Straight Lines and Magic Circles: The martial arts myth of geometry
Martial arts have a tendency to justify their techniques and practices by mythic narratives, as has been discussed before.[i] One of the most persistent forms of such myths is that of the geometrical foundation. It claims that combative movements based on abstract geometrical principals are in line with the physical foundations of the world itself, and thus superior to other combat methods, or even invincible.
The presentation wants to trace this myth back in time, from internet discussion boards of the 21st century, via the writings of Bruce Lee, to the fight books of early modern Europe. The idea of the straight line as the perfect method of attack is the myth’s incarnation to be discussed, for which a clear historic transmission can be shown. The development of the geometrical myth seems to be connected to a learned book culture, and its depiction in medieval fight books is one of the foremost examples for the connection of embodied practice and media representation highlighted by this year’s conference.
Furthermore, it shall be demonstrated that the geometrical myth exists in various shapes in martial arts all over the world. The question will be raised if we are encountering independent parallel developments, or if there are historic connections between these different examples. If the latter is the case, the consequences for our images of regionalized vs. globalized martial arts culture(s), and for the distinction between Eastern and Western martial arts will have to be discussed.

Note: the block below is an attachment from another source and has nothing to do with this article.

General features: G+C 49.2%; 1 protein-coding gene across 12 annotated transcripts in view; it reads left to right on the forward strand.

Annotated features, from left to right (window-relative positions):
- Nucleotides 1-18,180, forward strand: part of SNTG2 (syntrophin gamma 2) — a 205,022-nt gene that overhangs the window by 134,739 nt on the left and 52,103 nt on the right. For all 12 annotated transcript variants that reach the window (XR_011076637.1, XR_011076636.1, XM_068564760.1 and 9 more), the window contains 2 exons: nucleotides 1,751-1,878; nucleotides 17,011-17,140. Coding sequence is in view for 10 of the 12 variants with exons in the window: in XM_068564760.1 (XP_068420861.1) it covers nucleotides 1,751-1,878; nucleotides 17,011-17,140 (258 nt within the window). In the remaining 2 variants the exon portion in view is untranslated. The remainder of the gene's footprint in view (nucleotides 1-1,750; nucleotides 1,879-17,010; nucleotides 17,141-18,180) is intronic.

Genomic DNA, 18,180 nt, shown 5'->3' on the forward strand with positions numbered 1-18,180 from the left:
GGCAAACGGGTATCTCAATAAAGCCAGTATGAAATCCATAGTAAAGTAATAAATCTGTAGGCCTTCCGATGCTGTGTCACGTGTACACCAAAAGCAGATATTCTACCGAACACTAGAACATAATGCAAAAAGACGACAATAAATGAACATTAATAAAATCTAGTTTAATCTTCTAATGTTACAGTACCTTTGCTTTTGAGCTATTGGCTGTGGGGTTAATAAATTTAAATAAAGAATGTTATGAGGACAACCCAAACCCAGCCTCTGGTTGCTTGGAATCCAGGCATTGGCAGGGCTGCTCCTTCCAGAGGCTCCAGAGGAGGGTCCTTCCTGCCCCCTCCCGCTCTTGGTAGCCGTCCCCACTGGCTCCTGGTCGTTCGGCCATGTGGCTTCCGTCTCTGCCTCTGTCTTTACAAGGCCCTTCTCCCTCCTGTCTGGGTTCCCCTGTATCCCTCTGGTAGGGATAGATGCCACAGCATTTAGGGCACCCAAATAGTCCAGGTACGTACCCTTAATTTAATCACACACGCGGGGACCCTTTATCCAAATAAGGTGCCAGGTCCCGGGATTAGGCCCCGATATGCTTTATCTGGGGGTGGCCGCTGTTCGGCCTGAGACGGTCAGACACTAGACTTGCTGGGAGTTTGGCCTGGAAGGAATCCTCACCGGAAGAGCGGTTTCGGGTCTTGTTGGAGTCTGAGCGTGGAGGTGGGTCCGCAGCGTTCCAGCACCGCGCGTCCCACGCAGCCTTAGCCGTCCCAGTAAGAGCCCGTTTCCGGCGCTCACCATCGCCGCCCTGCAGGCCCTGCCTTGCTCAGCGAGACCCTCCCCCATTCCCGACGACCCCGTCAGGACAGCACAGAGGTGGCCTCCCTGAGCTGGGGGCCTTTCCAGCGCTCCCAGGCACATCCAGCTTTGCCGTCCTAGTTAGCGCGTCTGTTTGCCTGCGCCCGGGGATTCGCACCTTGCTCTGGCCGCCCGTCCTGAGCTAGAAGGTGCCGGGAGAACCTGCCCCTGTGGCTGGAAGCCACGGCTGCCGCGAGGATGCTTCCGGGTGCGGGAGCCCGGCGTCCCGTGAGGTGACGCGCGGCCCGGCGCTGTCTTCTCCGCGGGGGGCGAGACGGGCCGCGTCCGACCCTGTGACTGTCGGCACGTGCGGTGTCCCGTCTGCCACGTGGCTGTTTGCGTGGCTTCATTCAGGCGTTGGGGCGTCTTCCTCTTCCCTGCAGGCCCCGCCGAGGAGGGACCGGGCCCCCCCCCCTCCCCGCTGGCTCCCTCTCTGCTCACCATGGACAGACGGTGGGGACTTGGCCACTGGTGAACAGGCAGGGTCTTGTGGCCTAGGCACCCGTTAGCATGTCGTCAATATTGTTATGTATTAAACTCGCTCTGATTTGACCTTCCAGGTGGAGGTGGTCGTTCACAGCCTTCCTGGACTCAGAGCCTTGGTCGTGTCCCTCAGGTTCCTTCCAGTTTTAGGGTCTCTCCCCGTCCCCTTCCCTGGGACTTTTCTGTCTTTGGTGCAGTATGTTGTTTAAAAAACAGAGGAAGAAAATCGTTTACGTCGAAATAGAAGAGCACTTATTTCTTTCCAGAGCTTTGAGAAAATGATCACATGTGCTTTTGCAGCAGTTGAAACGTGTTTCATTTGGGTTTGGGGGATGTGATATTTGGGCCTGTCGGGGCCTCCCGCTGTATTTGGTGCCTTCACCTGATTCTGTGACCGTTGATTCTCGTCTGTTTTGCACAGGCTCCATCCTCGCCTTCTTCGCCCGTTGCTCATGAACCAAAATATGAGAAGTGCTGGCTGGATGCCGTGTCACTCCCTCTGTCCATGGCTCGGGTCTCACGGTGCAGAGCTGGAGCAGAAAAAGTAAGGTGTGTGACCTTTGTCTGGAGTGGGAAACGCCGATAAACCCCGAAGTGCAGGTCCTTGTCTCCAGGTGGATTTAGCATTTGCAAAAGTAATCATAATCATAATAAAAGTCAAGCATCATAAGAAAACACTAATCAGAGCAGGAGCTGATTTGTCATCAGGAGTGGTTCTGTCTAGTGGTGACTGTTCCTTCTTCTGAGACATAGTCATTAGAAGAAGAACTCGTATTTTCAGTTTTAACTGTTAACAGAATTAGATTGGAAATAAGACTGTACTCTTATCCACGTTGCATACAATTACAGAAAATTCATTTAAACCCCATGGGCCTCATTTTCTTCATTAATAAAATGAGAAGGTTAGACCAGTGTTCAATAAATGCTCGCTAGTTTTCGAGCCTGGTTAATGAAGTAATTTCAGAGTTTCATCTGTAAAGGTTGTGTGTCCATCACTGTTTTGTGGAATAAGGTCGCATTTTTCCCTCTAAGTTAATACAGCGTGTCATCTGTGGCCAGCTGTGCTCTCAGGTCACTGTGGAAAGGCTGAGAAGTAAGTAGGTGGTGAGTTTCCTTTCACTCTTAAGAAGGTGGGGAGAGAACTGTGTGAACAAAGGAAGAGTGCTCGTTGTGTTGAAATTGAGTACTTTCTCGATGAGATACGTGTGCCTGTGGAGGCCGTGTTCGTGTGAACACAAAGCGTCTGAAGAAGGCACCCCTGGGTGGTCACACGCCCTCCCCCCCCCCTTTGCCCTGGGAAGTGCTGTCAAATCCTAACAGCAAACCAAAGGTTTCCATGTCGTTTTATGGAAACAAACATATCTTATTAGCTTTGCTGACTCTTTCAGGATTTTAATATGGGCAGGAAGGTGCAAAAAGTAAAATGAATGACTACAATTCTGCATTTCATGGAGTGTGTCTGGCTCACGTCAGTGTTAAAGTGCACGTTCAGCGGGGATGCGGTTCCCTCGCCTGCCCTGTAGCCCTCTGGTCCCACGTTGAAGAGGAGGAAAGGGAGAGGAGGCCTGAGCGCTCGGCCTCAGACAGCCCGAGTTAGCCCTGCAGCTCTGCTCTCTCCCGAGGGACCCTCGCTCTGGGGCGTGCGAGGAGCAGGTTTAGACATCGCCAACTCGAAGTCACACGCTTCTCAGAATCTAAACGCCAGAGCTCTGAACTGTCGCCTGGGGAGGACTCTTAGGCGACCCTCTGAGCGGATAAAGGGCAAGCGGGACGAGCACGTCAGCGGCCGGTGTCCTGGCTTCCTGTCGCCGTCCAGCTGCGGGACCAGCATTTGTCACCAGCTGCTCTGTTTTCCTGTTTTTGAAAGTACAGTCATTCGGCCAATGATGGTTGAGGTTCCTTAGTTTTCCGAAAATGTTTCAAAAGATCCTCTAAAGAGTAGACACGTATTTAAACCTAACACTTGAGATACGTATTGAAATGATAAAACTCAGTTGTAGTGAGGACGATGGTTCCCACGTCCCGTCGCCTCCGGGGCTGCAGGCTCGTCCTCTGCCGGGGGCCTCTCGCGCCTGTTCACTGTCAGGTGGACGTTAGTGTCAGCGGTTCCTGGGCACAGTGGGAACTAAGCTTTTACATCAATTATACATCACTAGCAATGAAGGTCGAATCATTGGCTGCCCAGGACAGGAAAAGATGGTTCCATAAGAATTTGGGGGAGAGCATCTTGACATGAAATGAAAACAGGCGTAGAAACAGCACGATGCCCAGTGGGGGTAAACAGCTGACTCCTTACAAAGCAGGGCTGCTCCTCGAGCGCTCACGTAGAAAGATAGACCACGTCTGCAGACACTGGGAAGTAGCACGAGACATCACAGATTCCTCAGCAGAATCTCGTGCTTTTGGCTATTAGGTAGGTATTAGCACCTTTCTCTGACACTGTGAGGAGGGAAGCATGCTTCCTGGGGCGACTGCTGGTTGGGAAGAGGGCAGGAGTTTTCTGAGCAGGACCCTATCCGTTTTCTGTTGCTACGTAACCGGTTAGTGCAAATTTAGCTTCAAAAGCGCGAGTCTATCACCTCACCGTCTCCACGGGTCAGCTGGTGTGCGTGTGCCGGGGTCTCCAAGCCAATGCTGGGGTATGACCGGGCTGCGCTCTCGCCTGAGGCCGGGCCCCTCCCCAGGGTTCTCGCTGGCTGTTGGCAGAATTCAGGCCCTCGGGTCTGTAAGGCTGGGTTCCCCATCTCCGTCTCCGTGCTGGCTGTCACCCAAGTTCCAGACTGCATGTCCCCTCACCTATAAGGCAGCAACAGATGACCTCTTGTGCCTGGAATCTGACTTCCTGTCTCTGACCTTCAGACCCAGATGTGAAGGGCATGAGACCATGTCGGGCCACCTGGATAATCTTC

Sixt Wetzler studied religious studies, Scandinavian literature, and medieval history at the universities of Tübingen, Reykjavík, and Freiburg. He is currently finishing his PhD on ‘The Martial Arts of Medieval Iceland: Literary representation and historical form’. Wetzler is a member of the board of spokesmen of the commission Kampfkunst und Kampfsport (Martial Arts and Combat Sports) in the dvs (German Association for Sports Sciences). He works as curator for Deutsches Klingenmuseum (German Blade Museum) in Solingen, with a focus on the European fencing tradition and other blade fighting systems, and is among the highest ranked European practitioners of Pekiti Tirsia Kali, a Filipino martial art.
[i] Wetzler, Sixt. 2014. ‘Myths of the Martial Arts’, JOMEC Journal 5, available at: http://goo.gl/VP8OLA